NHS managers’ pay rises three times higher than average

Top NHS managers have enjoyed a pay rise three times higher than the average for the rest of the public sector, an employment research body has found.

The NHS Boardroom Pay Report 2009, published by the Incomes Data Services (IDS), has revealed that NHS trust directors received an average pay increase of 6.4% in 2008 – compared to the 2.2% pay rise for nurses, and the government’s target of 2% for other public sector professions.

Since 1997 NHS chief executives have seen their average earnings increase by 98% compared to the 50% increase across the public sector as a whole.

Steve Tatton, editor of the report, said: “The earnings of NHS trust directors are continuing to move ahead at a faster pace than the rest of the economy.

“In the current climate the remuneration of NHS directors, like any top executives working in the public sector, is subject to intense public scrutiny, particularly when unease about the widening gap between senior executives and the rest of the workforce is growing in both the public and private sector.”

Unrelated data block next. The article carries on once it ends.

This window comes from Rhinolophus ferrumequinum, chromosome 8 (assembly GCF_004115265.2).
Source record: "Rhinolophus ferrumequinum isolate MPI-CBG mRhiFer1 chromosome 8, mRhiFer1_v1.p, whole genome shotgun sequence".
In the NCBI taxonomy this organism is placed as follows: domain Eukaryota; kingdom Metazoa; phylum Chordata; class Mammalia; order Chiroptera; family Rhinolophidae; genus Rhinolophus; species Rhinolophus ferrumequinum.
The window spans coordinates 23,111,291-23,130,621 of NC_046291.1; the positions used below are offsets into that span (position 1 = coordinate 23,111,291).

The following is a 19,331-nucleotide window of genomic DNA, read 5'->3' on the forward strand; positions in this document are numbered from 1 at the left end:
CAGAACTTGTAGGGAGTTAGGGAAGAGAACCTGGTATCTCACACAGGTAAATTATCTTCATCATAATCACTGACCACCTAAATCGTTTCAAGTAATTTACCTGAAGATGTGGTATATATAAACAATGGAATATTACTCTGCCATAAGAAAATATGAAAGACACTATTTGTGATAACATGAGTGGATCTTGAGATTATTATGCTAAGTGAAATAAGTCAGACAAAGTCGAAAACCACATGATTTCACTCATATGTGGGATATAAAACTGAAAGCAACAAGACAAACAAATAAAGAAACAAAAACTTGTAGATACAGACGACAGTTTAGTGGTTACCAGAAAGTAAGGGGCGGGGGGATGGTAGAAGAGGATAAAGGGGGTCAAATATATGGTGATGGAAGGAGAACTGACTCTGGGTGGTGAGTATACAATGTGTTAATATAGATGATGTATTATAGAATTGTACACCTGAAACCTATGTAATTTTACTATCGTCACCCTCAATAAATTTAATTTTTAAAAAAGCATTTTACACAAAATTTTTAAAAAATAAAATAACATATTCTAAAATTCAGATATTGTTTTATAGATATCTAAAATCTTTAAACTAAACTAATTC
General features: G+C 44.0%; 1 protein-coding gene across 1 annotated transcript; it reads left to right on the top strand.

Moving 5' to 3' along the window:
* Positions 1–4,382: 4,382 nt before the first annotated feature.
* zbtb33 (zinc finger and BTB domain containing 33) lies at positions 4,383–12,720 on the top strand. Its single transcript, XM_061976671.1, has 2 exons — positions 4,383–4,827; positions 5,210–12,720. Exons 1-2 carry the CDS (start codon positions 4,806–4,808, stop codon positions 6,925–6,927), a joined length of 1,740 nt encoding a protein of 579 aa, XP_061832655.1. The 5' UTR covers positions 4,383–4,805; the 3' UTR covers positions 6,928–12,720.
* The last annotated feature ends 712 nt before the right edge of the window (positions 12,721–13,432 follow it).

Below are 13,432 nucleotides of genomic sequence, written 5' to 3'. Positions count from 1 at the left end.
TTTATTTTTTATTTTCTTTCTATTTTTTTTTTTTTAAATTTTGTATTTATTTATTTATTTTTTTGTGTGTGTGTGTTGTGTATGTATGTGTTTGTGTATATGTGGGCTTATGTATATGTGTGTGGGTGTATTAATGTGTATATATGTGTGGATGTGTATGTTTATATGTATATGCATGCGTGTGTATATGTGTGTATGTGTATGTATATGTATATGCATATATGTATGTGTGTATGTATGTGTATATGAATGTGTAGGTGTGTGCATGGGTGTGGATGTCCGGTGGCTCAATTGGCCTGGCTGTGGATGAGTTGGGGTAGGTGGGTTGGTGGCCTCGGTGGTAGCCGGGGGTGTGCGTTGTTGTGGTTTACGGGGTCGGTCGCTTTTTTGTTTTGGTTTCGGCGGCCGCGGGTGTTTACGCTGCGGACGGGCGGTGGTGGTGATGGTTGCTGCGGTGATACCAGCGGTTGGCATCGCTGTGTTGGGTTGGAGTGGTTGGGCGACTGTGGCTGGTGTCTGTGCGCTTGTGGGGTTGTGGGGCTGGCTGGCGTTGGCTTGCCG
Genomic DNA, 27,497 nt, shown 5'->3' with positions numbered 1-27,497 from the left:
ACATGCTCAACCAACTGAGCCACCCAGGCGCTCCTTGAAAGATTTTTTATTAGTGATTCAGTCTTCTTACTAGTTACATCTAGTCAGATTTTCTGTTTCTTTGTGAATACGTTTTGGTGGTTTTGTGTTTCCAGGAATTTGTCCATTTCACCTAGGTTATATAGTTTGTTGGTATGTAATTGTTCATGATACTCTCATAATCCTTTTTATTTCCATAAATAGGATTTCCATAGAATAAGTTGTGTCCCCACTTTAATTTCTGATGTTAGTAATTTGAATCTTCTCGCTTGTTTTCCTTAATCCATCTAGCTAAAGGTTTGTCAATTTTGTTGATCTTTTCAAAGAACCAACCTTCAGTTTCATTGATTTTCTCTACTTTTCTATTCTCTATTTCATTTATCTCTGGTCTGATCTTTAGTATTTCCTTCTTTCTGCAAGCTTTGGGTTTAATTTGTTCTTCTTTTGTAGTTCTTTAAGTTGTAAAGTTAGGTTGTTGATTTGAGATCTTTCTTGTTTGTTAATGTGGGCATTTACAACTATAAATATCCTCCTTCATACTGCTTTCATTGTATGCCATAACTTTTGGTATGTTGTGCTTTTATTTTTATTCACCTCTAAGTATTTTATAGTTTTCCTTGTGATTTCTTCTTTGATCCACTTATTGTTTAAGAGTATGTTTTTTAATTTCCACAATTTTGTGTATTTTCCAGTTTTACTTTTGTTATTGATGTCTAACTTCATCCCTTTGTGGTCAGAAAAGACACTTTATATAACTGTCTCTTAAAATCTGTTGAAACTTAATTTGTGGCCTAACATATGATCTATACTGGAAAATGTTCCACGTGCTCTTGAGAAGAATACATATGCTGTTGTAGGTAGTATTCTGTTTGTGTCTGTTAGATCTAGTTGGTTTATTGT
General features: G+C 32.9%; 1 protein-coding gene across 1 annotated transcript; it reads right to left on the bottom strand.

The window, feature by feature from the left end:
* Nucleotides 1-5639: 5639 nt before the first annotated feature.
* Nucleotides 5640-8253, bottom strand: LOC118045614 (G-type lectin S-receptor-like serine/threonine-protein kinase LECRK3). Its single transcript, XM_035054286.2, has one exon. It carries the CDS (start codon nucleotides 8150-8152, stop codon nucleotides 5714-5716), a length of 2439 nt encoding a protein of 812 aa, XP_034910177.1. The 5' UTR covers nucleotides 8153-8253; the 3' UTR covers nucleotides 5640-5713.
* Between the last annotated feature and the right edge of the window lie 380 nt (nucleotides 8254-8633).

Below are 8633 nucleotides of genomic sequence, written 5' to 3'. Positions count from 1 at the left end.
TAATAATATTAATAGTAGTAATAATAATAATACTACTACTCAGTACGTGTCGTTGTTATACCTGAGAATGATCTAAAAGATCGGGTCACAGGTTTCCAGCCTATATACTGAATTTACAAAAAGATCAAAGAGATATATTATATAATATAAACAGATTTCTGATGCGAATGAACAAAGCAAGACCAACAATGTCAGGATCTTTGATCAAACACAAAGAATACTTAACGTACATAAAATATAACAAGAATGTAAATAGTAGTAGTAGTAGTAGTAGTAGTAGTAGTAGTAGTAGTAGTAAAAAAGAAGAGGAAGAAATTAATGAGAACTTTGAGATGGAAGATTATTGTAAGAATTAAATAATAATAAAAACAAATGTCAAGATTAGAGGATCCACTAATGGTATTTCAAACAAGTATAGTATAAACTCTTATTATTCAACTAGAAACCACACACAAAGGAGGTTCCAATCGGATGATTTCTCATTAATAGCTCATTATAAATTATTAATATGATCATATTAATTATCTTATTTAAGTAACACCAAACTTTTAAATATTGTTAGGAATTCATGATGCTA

The report also found that executive salaries within foundation trusts increased by an average of 7.6% in 2008 – with a median salary being £157,000 – while executives working for non-foundation trusts saw a 5.7% increase, with their median salary being over £24,000 lower than their foundation trust counterparts.

Steve Tatton added: “It is argued that the reorganisation of the NHS has put boards under increased pressure and this is driving above-average pay rises, with salaries increasing faster for executives within newlyestablished foundation trusts than in non-foundation trusts.

“Many PCTs view the existing pay frame as too restrictive and are increasingly breaching these salary guidelines by awarding recruitment and retention payments to boost directors’ pay and ensure that they are offering competitive salary packages.”

Earlier in the week, Personnel Today reported the government’s confirmation that NHS staff, teachers and police officers’ three year pay deals will be met in full.

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